But as the day passed and the euphoria wore off, I began to wonder how so many of the views I held in minority over the years and debated endlessly with other Sikhs all of a sudden became the views of the global panth.  It made me wonder how representated the deliberations were leading up to the Sarbat Khalsa – not only by gender and geography, but also schools of thought.  One of the beautiful ideals of the Sarbat Khalsa that I’ve grown to admire is the ability for Sikhs with different views to come together and deliberate for as long as needed in the presence of the Guru and reach a consensus to move the panth forward.  With 30 years in between Sarbat Khalsas, how much deliberation and debate could have taken place in matter of a couple days?

Like many of you, I spent the next days and weeks having discussions with anyone I could about the Sarbat Khalsa.  Some I spoke to felt it was perfect.  It was the voice of the Guru and anybody who dare criticize it is anti-panthic and anti-Sikh.  Then some on the other side of the spectrum felt the numbers were far lower than reported, the protocol fell short of a true Sarbat Khalsa, and politicians seeking votes hijacked the entire event. Some felt it was too political, others felt it was not political enough.  And as you can imagine there were a myriad of opinions in between, all from well-intentioned and panthic-minded Sikhs.  I think I felt a little of all these views over the past month, but surprisingly, the one feeling that has never left, is that sense of hope.  Having seen more Sikh movements fail than succeed over my years, it is easy to be cynical, but this time…I couldn’t be.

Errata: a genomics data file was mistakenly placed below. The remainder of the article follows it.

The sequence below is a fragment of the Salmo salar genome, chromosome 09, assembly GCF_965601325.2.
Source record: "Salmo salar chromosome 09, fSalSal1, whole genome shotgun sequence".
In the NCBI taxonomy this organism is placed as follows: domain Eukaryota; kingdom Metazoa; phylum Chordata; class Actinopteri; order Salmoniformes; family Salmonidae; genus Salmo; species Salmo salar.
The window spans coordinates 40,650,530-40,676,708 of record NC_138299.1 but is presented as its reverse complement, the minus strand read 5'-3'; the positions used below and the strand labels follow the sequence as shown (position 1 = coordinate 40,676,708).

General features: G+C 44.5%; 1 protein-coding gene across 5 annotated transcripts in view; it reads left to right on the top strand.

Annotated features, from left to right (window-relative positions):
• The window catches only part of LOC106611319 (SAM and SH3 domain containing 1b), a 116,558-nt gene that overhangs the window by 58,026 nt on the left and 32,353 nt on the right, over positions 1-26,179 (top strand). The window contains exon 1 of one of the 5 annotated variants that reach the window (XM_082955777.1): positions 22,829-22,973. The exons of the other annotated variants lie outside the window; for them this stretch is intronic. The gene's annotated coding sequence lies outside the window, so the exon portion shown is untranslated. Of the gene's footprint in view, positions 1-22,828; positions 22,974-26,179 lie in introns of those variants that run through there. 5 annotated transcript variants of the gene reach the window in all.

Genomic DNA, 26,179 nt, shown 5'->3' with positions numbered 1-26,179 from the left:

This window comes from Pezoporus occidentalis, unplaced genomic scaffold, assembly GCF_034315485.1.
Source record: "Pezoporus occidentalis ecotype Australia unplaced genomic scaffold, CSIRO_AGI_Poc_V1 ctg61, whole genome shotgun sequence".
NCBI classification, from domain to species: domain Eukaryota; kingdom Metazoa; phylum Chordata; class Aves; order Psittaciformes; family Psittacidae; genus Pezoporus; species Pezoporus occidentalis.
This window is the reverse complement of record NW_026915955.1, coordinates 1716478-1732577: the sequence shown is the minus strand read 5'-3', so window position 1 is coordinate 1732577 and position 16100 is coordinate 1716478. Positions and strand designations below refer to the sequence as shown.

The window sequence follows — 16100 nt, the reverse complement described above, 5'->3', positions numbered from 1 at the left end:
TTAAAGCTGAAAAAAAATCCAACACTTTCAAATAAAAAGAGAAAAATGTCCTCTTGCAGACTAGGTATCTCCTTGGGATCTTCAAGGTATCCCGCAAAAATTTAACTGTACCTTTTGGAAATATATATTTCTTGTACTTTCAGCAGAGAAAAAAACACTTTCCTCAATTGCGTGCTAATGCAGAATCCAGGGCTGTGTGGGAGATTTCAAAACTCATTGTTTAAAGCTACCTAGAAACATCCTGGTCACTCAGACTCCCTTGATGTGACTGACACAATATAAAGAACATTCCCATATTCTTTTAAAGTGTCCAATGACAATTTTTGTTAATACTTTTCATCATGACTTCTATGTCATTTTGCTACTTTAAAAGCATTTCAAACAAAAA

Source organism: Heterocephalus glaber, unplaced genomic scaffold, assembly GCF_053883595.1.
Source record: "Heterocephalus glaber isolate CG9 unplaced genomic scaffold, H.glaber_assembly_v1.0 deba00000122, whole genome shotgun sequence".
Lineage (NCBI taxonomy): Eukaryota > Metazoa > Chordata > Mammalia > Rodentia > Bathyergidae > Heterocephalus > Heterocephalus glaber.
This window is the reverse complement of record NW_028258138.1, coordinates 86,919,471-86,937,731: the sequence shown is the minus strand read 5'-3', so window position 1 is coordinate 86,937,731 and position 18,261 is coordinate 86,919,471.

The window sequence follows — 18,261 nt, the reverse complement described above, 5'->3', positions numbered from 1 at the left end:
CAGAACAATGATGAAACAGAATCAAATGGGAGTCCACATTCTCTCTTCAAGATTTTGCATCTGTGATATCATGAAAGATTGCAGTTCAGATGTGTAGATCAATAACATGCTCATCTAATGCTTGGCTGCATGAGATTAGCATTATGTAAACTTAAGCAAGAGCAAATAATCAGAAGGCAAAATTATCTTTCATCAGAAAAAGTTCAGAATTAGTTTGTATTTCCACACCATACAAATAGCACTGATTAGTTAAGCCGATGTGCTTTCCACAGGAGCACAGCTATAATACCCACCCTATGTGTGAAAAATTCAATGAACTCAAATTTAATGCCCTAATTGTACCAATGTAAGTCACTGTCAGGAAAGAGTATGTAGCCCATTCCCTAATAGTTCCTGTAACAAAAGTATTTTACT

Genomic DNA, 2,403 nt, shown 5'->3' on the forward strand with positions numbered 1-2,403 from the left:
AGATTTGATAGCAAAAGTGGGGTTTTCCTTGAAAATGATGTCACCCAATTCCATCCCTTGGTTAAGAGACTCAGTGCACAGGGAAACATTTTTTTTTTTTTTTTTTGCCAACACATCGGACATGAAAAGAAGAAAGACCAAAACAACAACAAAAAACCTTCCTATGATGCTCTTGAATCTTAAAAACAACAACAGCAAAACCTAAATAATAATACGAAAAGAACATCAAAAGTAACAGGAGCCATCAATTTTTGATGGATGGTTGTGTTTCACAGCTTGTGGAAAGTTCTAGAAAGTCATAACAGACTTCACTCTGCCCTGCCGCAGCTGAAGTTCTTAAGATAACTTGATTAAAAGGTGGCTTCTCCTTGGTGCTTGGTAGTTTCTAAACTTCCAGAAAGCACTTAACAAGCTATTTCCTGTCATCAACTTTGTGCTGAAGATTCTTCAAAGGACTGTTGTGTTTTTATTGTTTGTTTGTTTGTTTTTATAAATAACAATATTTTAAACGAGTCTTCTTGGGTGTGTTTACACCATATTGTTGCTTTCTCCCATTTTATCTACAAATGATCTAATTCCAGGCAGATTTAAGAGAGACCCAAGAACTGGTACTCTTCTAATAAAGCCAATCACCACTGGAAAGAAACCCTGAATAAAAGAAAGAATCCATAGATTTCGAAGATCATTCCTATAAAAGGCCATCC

While the Sarbat Khalsa might have fallen off most of our Facebook feeds and Twitter timelines, a handful of young Sikhs from the DMV (DC, MD, VA area) have been consistently meeting to establish a local Misl where Sikhs will discuss, deliberate, and pass resolutions on panthic matters all per the Sarbat Khalsa tradition and protocol.  Last Saturday, I attended a meeting where the DMV Misl gathered to review the guidelines on how it will function – from how issues/ideas will be submitted, how they will be discussed, how people can raise objections, and how they will be resolved. We spent over 6 hours reviewing every word of the guidelines to make sure everyone in attendance was in agreement.  The meeting was made up of representatives of different gurdwaras (something only youth can pull off), different Sikh institutions, and of everyday Sikhs – men, women, young, old, Punjabi, not Punjabi, Amritdhari, and not-Amritdhari.  And as painful as it was for an old-school guy like me to sit through hours and hours nitpicking a document, it made me wonder about the early days of the Singh Sabha lahir, or what those early discussions might have been like when the rehat maryada was drafted.

Reflecting on the uprising we’ve seen in Punjab over the last few months, it dawned on me how important this exercise is – this is what is missing!  As a panth, we have voiced our discontent with the status quo, the imbalance of justice, lack of economic opportunity, the corruption of politicians, and so much more…but how do we organize and move forward?  The establishment of the Misl gives us the platform to do so at a local level.  And with Guru’s grace, these Misls can be replicated elsewhere, and hopefully connected to a global network so we can truly revive the Guru-gifted tradition of Sarbat Khalsa that has guided us through our darkest of times.

During the meeting, I was reminded of a passage of one of my favorite books “Up From Slavery” by Booker T. Washington.  In this autobiography, Washington speaks from the unique perspective as a child near the abolishment of slavery in the US.  He recalls the actual days leading up to the day they were freed.